In my opinion, the judge's directions to the jury on this question did not fulfill the requirements of section 95 of the Act of 1924. Thesection expressly requires the judge to inform the jury that a vote of nine of the members shall be necessary and sufficient to determine the verdict. Nobody save the jury knows whether in the present case there was a lack of unanimity in respect of any matter. Nevertheless one must approach it on the basis that there may have been and before a jury discharges its function in relation to the verdict it must be correctly instructed in accordance with the statute. If the sole question before a jury was the simple and single one of whether the jury finds for the plaintiff or finds for the defendant then a simple statement to the effect that at least nine of the members of the jury must be of the one opinion before the question can be answered would be sufficient. That was not this case and nowadays would rarely if ever be the case in view of the practice insisted upon by this Court that the specific and separate issues falling for decision must be left to the jury. The learned trial judge was correct in telling the jury that if upon any question a majority of nine could not be obtained that a disagreement would result. However, it appears to have been his intention, as one may deduce from the words used to the jury corroborated by his reply to the requisition on the point raised by counsel for the plaintiff, that any nine members of the jury was sufficient to constitute the necessary majority for the purpose of answering any question. Ifthis were correct it could lead to some very curious results. For example, a particular nine might be of the view that a defendant was guilty of negligence but only six of that nine were of opinion that the plaintiff was guilty of negligence. If that six could be reinforced by the three who were in the minority on the first question then in effect the questions would be decided by two different groups. If the first nine had prevailed the verdict would have been one in favour of the plaintiff with no finding of contributory negligence against him. If the second group prevailed the result would be different. But when both the separate groups are operating simultaneously the question is what is the result. In the days prior to 1961 when contributory negligence was an absolute defence the plaintiff would have lost his action if the second group prevailed whereas the result would have been a finding in favour of the plaintiff on the negligence issue and a disagreement on the contributory negligence issue if the view of the first group prevailed. When one translates such a situation into a case where there are several questions the possibility of such cross-voting could give rise to such a bewildering variety of combinations and permutations that it would be utterly impossible to determine what was, in the words of the statute, "the verdict of such nine members." It is "the verdict of such nine members" which shall be "sufficient to determine the verdict", to use the words of thestatute. It appears to me that the statute clearly intended that when the jury was operating on a majority vote of nine of the twelve members the verdict should be that of a particular nine and that when the verdict depended upon the answers to several components of the verdict the answers must be in all cases those of the same nine. The Act did not preclude other members of the jury joining in the verdict, that is to say, adding their voice in support of the answers agreed upon by the particular nine on any question on which there was not unanimity. The correct direction to a jury on the matter which section 95 of the Act of 1924 requires the trial judge to explain to them is one which informs them that in the absence of unanimity the verdict should be that of at least nine members of the jury and that when there are several questions to be answered if there is not unanimity on the way each of them is to be answered then there must be a majority of at least nine and that the same nine must concur in the answer to be given to each of the questions where there is not unanimity in respect of such question even though the number agreeing upon the answer is greater than nine. In this way, and in this way only, can a verdict of a jury which is dependent upon the answers to several questions be said to be the "verdict of such nine members or upwards."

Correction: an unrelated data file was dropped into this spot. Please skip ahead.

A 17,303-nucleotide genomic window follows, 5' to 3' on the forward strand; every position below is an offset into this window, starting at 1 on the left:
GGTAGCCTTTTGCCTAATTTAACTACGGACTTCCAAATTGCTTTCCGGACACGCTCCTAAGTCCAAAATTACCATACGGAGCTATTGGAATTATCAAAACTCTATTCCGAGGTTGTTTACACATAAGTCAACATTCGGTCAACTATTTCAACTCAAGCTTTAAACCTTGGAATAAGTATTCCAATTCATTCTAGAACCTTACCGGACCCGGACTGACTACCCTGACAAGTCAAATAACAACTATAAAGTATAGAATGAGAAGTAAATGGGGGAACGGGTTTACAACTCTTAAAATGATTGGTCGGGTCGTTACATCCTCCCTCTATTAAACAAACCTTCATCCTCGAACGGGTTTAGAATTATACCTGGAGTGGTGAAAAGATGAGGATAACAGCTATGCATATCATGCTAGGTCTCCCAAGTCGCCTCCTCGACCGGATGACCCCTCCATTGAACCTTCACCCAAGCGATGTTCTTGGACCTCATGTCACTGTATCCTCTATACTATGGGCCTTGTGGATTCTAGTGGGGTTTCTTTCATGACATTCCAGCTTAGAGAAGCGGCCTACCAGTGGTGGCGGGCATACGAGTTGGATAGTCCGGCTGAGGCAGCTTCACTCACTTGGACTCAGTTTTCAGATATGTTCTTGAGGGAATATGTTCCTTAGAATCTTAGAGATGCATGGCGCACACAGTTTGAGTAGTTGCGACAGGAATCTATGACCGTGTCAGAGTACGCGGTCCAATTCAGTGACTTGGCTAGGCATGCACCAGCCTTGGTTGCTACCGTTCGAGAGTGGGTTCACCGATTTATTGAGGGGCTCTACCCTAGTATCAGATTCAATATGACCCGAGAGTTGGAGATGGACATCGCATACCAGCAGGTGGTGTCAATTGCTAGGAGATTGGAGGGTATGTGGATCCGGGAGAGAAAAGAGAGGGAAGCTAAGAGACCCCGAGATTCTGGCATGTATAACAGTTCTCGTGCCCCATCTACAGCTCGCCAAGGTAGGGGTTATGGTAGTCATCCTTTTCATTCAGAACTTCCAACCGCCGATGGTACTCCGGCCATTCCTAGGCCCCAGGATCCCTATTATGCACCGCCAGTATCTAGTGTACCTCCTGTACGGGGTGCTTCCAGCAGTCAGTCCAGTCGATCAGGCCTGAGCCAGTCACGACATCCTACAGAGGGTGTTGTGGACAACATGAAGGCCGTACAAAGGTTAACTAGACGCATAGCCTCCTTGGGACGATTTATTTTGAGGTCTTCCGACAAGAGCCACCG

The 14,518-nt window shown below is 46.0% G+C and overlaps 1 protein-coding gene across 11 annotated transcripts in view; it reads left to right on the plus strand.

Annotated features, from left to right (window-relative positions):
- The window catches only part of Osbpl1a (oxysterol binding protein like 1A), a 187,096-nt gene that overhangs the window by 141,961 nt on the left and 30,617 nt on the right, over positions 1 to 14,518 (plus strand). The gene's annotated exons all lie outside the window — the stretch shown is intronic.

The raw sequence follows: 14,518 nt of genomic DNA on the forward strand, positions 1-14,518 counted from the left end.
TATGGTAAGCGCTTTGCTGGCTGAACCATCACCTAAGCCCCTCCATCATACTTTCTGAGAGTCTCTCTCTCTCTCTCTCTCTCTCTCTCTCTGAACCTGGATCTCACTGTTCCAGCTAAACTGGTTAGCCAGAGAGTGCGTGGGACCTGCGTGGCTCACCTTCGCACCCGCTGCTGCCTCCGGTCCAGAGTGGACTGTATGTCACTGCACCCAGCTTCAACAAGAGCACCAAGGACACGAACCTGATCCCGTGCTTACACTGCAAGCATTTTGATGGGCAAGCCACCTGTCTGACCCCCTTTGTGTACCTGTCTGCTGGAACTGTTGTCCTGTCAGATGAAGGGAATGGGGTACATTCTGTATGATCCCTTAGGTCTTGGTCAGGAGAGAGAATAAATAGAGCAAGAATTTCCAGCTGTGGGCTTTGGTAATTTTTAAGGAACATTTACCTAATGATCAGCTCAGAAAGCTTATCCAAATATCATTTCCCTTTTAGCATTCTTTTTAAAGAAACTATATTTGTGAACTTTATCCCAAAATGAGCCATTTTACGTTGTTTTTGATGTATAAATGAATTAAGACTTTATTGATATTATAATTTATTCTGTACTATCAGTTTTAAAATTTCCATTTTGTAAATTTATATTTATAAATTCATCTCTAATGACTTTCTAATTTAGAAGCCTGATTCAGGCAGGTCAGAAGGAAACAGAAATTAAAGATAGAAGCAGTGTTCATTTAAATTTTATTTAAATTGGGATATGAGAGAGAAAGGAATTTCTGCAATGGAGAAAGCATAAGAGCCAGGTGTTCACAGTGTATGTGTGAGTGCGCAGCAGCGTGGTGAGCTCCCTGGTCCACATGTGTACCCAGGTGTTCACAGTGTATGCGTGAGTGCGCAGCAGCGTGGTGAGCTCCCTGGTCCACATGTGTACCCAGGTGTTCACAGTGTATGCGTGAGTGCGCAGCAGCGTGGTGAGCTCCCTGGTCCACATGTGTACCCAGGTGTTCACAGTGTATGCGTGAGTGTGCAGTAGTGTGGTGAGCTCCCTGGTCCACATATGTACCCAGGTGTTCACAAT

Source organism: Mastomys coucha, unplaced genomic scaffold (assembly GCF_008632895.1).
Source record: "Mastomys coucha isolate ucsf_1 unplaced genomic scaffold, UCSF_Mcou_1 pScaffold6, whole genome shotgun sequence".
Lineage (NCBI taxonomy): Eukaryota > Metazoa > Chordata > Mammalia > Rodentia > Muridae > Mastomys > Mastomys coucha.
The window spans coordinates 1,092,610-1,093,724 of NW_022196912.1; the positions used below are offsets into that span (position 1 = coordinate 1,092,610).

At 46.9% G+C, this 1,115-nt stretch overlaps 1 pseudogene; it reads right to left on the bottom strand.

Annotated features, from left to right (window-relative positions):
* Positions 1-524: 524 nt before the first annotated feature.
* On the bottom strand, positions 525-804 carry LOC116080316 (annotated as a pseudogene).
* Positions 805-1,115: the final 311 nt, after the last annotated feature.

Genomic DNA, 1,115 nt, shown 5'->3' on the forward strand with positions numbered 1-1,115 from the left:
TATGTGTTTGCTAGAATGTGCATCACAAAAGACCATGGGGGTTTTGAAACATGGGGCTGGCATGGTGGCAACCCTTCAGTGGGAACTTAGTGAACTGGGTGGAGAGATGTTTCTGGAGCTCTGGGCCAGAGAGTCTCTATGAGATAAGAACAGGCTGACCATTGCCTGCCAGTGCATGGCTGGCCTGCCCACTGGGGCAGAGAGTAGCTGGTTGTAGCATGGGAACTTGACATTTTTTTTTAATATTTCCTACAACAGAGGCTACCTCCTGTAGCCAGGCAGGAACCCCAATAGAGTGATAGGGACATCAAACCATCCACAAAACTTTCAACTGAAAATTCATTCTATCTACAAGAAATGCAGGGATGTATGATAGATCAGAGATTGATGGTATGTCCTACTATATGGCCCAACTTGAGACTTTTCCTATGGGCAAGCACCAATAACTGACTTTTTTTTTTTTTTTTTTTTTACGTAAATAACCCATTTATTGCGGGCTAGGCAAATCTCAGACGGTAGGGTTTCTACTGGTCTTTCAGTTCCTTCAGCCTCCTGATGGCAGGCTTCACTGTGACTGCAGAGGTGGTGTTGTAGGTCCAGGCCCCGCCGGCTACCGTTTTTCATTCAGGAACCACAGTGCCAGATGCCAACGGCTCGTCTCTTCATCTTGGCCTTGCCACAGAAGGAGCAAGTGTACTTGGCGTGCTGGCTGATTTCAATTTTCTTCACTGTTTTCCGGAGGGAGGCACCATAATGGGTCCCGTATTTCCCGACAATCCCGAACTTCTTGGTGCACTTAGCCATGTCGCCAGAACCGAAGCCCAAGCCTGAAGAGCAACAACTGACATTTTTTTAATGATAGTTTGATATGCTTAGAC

In my view the failure of the trial judge to correctly inform the jury in accordance with the requirements of section 95 of theAct of 1924 resulted in a mistrial of the action.


The second point of substance in the appeal is the question of...